Ambassador Muchanga: ‘Africa’s mineral wealth remains key driver of its transformation’

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Ambassador Albert Muchanga African Union Commissioner For Trade And Industry
Ambassador Albert Muchanga African Union Commissioner For Trade And Industry

Ambassador Albert Muchanga, Commissioner of African Union for Economic Development, Trade, Tourism, Industry and Minerals has stated that Africa’s vast mineral wealth remains an important driver for the continent’s structural transformation.

This, he added was enshrined in Agenda 2063, as it represented 30 per cent of the mineral deposits in the world.

He said Africa’s exports of oil, gas and minerals account for 70 per cent of their exports and 50 per cent of their revenue.

Ambassador Muchanga stated this during the Launch of the African Minerals Development Centre (AMDC) Phase II and the Second Forum on Mining, taking place at the African Union Headquarters, in Addis-Ababa, Ethiopia.

He said the mineral wealth positioned Africa to play a central role in the energy transition agenda in the dangerous era of climate change.

“However, despite the enormous potential of the continent’s mineral industry, most African countries have historically been unable to fully benefit from their natural wealth as we have remained producers and exporters of mineral raw materials, a low rank in the global value chain.

“And there are major threats that may hinder Member States’ abilities to fully reap the benefits of the mineral wealth endowment”.

He said for a start, Africa had a disproportionate dependence on extractives exports, which waas major vulnerability as it exposed the continent to the boom and bust cycles associated with commodity prices as well as illicit financial flows. The illicit financial flows from Africa now hover around US$90 billion annually.

Africa hosts 6 per cent of global reserves of copper, 53 per cent of cobalt, 25 per cent of bauxite, 21 per cent of graphite, 46 per cent of manganese, 35 per cent of chromite, 79 per cent of phosphate rock, 91per cent of platinum group metals.

“We can add to the foregoing: hydrogen, water, wind and solar power.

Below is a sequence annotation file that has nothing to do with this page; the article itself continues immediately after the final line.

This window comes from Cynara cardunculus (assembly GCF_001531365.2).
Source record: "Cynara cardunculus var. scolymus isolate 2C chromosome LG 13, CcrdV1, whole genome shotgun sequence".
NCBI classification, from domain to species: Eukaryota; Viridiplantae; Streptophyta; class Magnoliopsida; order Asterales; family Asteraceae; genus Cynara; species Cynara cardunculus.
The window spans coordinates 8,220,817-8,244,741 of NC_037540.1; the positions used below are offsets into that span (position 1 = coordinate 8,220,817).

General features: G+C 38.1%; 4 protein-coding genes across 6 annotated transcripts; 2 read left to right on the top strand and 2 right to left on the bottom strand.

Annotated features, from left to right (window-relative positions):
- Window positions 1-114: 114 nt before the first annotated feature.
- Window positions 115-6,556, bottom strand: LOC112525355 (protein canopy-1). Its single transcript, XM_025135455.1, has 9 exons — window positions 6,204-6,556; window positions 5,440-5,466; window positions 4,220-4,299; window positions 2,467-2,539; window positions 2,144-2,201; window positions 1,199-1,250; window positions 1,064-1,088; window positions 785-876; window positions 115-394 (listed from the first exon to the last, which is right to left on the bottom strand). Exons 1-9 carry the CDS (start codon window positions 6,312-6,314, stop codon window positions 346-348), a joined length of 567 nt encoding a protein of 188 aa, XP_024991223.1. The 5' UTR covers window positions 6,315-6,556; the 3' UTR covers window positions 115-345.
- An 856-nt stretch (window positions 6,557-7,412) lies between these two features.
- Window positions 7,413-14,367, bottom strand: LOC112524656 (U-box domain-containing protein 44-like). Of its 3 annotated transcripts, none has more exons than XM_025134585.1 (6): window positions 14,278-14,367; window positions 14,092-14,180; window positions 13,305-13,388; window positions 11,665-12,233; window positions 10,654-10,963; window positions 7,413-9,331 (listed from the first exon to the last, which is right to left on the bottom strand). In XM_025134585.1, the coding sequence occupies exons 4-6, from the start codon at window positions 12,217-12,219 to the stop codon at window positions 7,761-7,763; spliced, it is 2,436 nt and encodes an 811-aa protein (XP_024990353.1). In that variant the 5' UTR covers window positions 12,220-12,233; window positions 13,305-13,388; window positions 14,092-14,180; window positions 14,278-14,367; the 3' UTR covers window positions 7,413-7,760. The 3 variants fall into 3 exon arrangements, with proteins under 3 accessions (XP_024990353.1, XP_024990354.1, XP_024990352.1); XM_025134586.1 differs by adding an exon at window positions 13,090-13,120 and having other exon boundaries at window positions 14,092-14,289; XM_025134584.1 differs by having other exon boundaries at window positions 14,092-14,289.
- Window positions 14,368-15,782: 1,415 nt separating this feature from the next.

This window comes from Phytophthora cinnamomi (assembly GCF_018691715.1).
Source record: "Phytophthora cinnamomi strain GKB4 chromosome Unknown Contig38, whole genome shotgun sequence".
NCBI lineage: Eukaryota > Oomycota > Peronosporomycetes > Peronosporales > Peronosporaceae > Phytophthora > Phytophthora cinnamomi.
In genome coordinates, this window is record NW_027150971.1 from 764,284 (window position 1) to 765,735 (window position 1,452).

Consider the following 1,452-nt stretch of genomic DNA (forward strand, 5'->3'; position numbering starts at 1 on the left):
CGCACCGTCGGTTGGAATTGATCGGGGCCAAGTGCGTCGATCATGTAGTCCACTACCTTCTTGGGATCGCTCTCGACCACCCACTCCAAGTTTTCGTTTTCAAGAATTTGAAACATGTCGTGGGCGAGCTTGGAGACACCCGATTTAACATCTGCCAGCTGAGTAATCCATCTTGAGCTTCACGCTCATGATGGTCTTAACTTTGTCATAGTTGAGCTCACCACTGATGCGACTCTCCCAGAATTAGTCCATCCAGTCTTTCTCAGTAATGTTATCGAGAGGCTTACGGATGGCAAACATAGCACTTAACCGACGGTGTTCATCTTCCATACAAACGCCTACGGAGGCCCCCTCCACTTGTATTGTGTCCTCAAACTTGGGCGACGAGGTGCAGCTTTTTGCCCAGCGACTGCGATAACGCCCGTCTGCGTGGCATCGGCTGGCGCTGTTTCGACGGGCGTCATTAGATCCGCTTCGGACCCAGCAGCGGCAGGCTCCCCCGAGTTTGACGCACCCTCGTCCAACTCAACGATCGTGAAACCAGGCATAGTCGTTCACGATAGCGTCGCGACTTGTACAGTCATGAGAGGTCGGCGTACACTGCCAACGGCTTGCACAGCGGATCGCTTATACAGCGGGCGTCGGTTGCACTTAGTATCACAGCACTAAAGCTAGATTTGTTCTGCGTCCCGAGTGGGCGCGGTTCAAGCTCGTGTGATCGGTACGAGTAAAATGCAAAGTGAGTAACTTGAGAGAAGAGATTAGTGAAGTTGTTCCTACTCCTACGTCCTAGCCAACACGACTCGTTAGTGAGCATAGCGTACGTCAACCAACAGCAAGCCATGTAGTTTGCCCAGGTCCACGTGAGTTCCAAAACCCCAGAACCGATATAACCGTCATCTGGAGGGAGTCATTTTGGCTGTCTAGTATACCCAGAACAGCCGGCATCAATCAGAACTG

“When one looks at production, Africa accounts for a greater share of current production of many of these minerals, including 70 per cent of cobalt. Lithium is mined in Zimbabwe and Mali, while Namibia, Ghana and the DRC also have them. Rare Earth Elements (REEs) are mined in Angola and Burundi as well.

Mr Muchanga said Africa was part of the global value-chains for green minerals; however, that role was concentrated at the first phase of the value chain, exploration and extraction.

“The task ahead is to move towards value addition and the Africa Commodity Strategy will assist in this regard.

“In line with our commitment towards the green transition, the Department of Economic Development, Trade, Tourism, Industry and Minerals (ETTIM) will organize a side event on the margins of COP27 in Sharm El Sheikh, Egypt next month under the theme: “Decarbonizing African Industry”.

“I also invite you all to the AU Summit on Industrialization and Economic Diversification to be held in Niamey, Niger from 20-25 November, 2022”.

On mining, he said there was urgency to ensure that the roadmap envisioned in the Africa Mining Vision with a central theme of “Transparent, equitable and optimal exploitation of mineral resources to underpin broad-based sustainable growth and socio-economic development” was implemented effectively and fully.

“This is because AMV is a continental vision for managing the continent’s mineral resources for the benefit of Africans.

“In this vision, minerals are considered a key driver of industrialization and transformation of our economic structures. These are critical to the continent’s long-term inclusive growth and sustainable development.

He said the African Minerals Development Centre (AMDC) was established as the specialized agency of the African Union to implement the African Mining Vision (AMV) as well as the minerals segment of the Africa Commodity Strategy.